The Calcutta High Court was recently called to decide whether a Court can appoint an Arbitrator different to the one who has passed the award challenged when the award-debtor and the award-holder both desired it.
Justice Moushumi Bhattacharya, after holding that the arbitral award under challenge was liable to be set aside, drew from the emphasis of the Arbitration and Conciliation Act, 1996 (the Act) upon the autonomy of parties to find that a different arbitrator could be appointed.
Drawing from Section 43(4) of the Act which recognises that all redressal-doors were to be kept open and from Section 89 of the Civil Procedure Code, which encourages the Court to participate in the formulation of the settlement terms, the Court said,
"The above provisions have been highlighted as enablers for the Court to chart the future course of action where parties consent to a particular way forward. The basic premise is that the parties who have come to the Court cannot be without a remedy when they have agreed that the matter should go before a different Arbitrator. The 1996 Act does not curtail the power of a Court to mould the relief in fit cases provided the relief is not repugnant to the law as existing on that date."
Prior to coming to this conclusion, the Court discussed how the provision in the Act for the appointment of arbitrators, Section 11, and Section 34(4) could not apply to the question before it.
While Section 11 lays out a roadmap to for a Court to choose an arbitrator when the parties were in disagreement about their choice for arbitrator, Section 34(4) allows a Court to remand a matter to the same arbitrator upon an application being made by the award-holder and before the award is set aside under Section 34, to give an opportunity to the Arbitrator to eliminate the grounds for setting aside the arbitral award.
Since both these provisions would not apply, the Court had to decide how a new arbitrator could be chosen to decide the matter afresh. In this backdrop, the Court adopted the principle of party autonomy.
" The Arbitration and Conciliation Act, 1996, ensures party autonomy at all levels right through the dispute resolution process and even to the procedure for challenge to the award. The freedom of the parties to decide on the next course of action must therefore be preserved in the facts of the present case", the Court stated.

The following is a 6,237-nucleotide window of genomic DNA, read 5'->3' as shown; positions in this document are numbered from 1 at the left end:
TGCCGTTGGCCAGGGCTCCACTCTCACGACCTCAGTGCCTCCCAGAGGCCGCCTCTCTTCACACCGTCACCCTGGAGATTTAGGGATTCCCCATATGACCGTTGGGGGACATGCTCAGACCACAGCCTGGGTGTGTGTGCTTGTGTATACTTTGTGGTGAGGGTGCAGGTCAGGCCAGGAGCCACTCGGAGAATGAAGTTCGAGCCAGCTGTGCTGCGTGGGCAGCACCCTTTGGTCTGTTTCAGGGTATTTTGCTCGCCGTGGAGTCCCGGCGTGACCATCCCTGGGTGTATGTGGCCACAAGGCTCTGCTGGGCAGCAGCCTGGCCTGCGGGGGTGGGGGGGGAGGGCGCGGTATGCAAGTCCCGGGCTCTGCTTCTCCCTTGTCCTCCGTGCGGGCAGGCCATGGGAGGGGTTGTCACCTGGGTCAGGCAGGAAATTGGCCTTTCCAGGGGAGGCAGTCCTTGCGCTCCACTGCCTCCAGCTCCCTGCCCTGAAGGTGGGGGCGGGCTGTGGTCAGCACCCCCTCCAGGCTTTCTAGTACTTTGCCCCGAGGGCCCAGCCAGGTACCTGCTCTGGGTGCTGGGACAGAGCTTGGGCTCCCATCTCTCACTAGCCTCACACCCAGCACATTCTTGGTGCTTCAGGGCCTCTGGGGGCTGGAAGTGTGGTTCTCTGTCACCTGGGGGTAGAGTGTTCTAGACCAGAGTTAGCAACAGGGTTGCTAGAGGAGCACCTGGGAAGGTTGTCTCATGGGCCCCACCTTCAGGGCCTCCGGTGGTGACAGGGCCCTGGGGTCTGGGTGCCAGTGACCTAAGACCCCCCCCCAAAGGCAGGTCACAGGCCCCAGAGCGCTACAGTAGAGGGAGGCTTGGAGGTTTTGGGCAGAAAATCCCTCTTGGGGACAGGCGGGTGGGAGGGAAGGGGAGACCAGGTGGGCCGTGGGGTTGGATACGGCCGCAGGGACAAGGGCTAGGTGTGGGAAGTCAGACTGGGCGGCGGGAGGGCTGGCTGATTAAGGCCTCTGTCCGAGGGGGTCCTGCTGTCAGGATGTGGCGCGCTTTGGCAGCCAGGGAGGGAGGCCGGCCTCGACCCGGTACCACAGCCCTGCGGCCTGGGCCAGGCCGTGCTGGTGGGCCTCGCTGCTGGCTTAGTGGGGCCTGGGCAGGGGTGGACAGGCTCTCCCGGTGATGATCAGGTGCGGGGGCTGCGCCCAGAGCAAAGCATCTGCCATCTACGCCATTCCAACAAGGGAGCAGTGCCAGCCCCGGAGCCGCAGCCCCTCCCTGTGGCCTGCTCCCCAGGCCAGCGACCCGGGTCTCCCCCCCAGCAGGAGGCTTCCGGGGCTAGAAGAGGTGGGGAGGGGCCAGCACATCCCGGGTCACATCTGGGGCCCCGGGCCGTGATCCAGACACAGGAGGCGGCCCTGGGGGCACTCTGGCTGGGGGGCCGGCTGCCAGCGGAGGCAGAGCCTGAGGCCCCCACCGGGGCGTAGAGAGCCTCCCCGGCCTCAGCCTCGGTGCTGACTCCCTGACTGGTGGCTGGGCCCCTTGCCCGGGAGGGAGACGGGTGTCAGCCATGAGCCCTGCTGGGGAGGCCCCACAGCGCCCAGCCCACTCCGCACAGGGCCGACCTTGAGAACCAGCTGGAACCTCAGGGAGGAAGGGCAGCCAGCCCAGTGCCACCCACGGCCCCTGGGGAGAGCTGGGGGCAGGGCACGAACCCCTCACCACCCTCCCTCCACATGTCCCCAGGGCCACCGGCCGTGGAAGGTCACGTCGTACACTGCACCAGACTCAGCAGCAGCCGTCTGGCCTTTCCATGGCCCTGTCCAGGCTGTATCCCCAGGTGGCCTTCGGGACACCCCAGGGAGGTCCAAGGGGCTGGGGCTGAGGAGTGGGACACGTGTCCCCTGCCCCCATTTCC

On the facts, the Bench deemed it fit to set aside the order citing instances of bias.
The petitioner, the award-debtor, had alleged that it was not allowed an opportunity to address the arbitrator. Though the award-holder averred that the award-debtor had participated in all proceedings, the Court stated that the ground on the perception of bias needed to be addressed.
The Court, from material, found that the arbitrator had arbitrated other proceedings involving the award-holder and had also been engaged as a counsel as well as consultant for the respondent in the past.
Pointing to Section 12(1)(a) of the Act, which requires an arbitrator to disclose in writing any direct or indirect relationship with or interest in any of the parties or the subject- matter in dispute as well as clauses 2 and 3 of the Seventh Schedule to the Act, the Court said,
"Read together, the fundamental objective is to ensure that the arbitrator is impartial and independent. The facts in the present case fall directly within the safeguards introduced in Section 12 read with the Seventh Schedule and the impugned award is thus liable to be set aside on this ground alone."
Therefore, the award was set aside and a new arbitrator, retired Judge of the Calcutta High Court Justice Sahidullah Munshi, appointed.
CASE: Jagdish Kishinchand Valecha v Srei Equipment Finance Limited And Anr.
COUNSEL: Senior Advocate Tilak Kumar Bose, Advocates Urmila Chakraborty, Amit Meharia, Paramita Banerjee, Subika Paul, Ishika Chattopadhyay for the petitioner
Advocates Raghunath Ghose, Pritha Ghosh, for the respondents